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Rocha S.F.R. and Lin Chau Ming. 1999. Piper hispidinervum: A Sustainable source of safrole. p. 479–481. In: J. Janick (ed.), Perspectives on new crops and new uses. ASHS Press, Alexandria, VA.

Piper hispidinervum: A Sustainable Source of Safrole

Sérgio F.R. Rocha and Lin Chau Ming

    1. Markets and Demand
    2. Sources
    1. Management and Culture
    2. Disease Susceptibility

Piper hispidinervum (C. DC.), Piperaceae, is a promising source of sassafras oil, the source of safrol, currently derived from endangered plants of the Lauraceae such as Ocotea pretios Ness (Mez.), Cinamomum petrophilum, C. mollissimum, and Sassafras albidum Nutt. The essential oil of P. hispidinervum contains high levels (83–93%) of safrole in leaves which can be easily extracted by hydrodistillation.


Safrol a phenolic ether (Tyler et al. 1982), is a colorless or slightly yellow liquid, C10H10O2, molecular wt 162.18, with density of 1.096 at 20°C, and melting point about 11°C. The oil is insoluble in water, very soluble in alcohol, miscible with ether and chloroform. The DL50 (oral) is 1.950 mg/kg in rats and 2.350 mg/kg in mice (Budavaris 1989).

Sassafras oil is important to several products. It was used as an ingredient in popular beverages, such as "pinga com sassafras" in Brazil, and was once used as an ingredient for "root beer" in the United States. It has been used as a topical antiseptic and pediculicide, but it may be carcinogenic.

Safrole is an important raw material for the chemical industry because of two derivatives: heliotropin, which is widely used as a fragrance and flavoring agent, and piperonyl butoxide (PBO), a vital ingredient of pyrethroid insecticides. Natural pyrethrum in particular would not be an economical insecticide without the addiction of PBO as a synergist and the future of the natural pyrethrum industry is linked to the continued availability of PBO. Safrole has many fragrance applications in household products such as floor waxes, polishes, soaps, detergents, and cleaning agents.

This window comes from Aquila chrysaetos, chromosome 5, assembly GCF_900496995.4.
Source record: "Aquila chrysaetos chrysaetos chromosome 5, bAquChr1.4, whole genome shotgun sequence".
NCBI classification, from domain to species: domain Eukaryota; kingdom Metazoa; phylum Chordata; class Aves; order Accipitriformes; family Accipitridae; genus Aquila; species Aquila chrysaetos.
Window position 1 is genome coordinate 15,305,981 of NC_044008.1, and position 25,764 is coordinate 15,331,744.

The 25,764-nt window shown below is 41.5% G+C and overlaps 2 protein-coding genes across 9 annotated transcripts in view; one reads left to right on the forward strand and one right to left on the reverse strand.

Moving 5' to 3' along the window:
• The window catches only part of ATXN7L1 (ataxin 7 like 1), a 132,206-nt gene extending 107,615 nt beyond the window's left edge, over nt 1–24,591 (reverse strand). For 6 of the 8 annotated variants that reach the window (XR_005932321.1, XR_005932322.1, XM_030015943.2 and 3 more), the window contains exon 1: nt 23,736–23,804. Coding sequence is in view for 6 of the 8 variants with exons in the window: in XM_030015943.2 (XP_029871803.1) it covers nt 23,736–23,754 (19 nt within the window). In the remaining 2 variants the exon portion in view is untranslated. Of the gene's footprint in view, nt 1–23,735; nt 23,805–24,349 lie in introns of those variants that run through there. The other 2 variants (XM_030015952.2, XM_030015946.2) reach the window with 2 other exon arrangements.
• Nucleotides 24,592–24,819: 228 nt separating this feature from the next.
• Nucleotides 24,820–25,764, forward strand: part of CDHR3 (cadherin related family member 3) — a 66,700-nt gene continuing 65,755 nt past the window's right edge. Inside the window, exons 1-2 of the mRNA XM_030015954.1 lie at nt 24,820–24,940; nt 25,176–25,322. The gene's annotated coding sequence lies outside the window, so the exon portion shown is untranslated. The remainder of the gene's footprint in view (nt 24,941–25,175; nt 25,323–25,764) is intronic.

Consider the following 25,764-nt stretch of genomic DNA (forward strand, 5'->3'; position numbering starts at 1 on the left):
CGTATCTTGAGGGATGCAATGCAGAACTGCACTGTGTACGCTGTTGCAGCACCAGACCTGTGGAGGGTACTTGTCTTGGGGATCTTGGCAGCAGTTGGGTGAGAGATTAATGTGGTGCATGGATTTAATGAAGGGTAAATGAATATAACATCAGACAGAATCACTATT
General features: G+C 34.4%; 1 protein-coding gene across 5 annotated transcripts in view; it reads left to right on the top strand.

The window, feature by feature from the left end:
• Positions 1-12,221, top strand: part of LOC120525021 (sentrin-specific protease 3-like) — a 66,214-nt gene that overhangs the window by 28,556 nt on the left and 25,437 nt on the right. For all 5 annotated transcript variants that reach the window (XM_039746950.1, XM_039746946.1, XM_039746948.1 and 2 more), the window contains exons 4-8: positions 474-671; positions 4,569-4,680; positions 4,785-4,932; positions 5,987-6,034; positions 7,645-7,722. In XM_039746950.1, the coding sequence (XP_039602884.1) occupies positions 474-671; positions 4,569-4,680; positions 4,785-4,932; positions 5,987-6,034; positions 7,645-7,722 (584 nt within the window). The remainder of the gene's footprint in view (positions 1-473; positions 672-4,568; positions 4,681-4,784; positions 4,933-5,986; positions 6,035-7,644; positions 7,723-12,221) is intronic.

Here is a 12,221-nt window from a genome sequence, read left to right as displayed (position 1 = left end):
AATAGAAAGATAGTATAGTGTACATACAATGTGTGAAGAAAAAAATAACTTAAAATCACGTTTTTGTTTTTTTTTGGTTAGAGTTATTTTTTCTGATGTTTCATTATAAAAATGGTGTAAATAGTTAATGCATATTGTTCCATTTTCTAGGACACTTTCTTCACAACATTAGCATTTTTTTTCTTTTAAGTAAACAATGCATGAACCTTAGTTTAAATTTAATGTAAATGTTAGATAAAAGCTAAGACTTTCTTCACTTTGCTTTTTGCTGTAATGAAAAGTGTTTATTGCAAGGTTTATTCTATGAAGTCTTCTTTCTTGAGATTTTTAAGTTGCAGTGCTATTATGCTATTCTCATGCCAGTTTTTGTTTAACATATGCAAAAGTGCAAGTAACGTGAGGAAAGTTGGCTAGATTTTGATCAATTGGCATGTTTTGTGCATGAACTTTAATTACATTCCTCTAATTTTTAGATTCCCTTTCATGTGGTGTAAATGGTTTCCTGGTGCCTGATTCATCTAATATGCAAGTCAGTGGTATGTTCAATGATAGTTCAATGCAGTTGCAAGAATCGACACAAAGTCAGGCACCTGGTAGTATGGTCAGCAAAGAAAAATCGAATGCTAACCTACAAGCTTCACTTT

Markets and Demand

Japan, Italy, and the United States are the most important markets for sassafras oil, and the total annual demand is estimated to be around 2,000 tonnes. Brazil has manufacturing capacity for both heliotropin and PBO (equivalent to about 500 t of sassafras oil), although a shortage of domestically produced oil has led to importations of oil from China. The worldwide sassafras oil price is US$4 to 6/kg.

The demand for sassafras oil is determined by the market for heliotropin and PBO. Heliotropin consumption is increasing, particularly in Eastern Europe, Asia, and some developing countries, and sassafras oil is the favorite raw material for its manufacture. If price rises markedly, synthetic heliotropin would become more attractive.


In Brasil, sassafras oil has been extracted commercially from Ocotea pretiosa, a perennial tree native to coastal tropical rainforests from Bahia to Santa Catarina, in Mata Atlantica. This species is also found in Colombia and Paraguay (Rizzini and Mors 1995). This was based on a discovery in l939 that wood distillation from a large tree in the state of Santa Catarina yielded a rich source of sassafras oil, containing 84% safrole. These trees were indiscriminately harvested, placing this species on the endangered list. Until the 1960s, Brazil was the major exporter of sassafras oil in the world, but production has declined with the depletion of this natural resource. Governmental restrictions in the late 1980s have resulted in a further decline in production and in the falling level of Brazilian exports. No significant replanting has ever occurred.

Vietnam has been exported sassafras oil since 1990 from wild trees of Cinnamomum camphora, but supplies from this source may be relatively short-lived. Current exports are estimated to be several hundred tonnes/year.


In the early 1990s, certain forest shrubs of the Piperaceae, indigenous to the humid forests of Central America and Greater Amazonia, were found to contain high levels of safrole in their leaves. The Brazilian Amazon contains a wide variety of Piper species but attention had focused on P. hispidinervum and P. callosum, two species with high safrole content. Subsequently, P. callosum has been dropped in the research work in favor of the more promising P. hispidinervum. This effort was carried out by Museu Paraense Emilio Goeldi in Belém in collaboration with the Center for Agroforestry Research (CPAF-EMBRAPA) in Acre.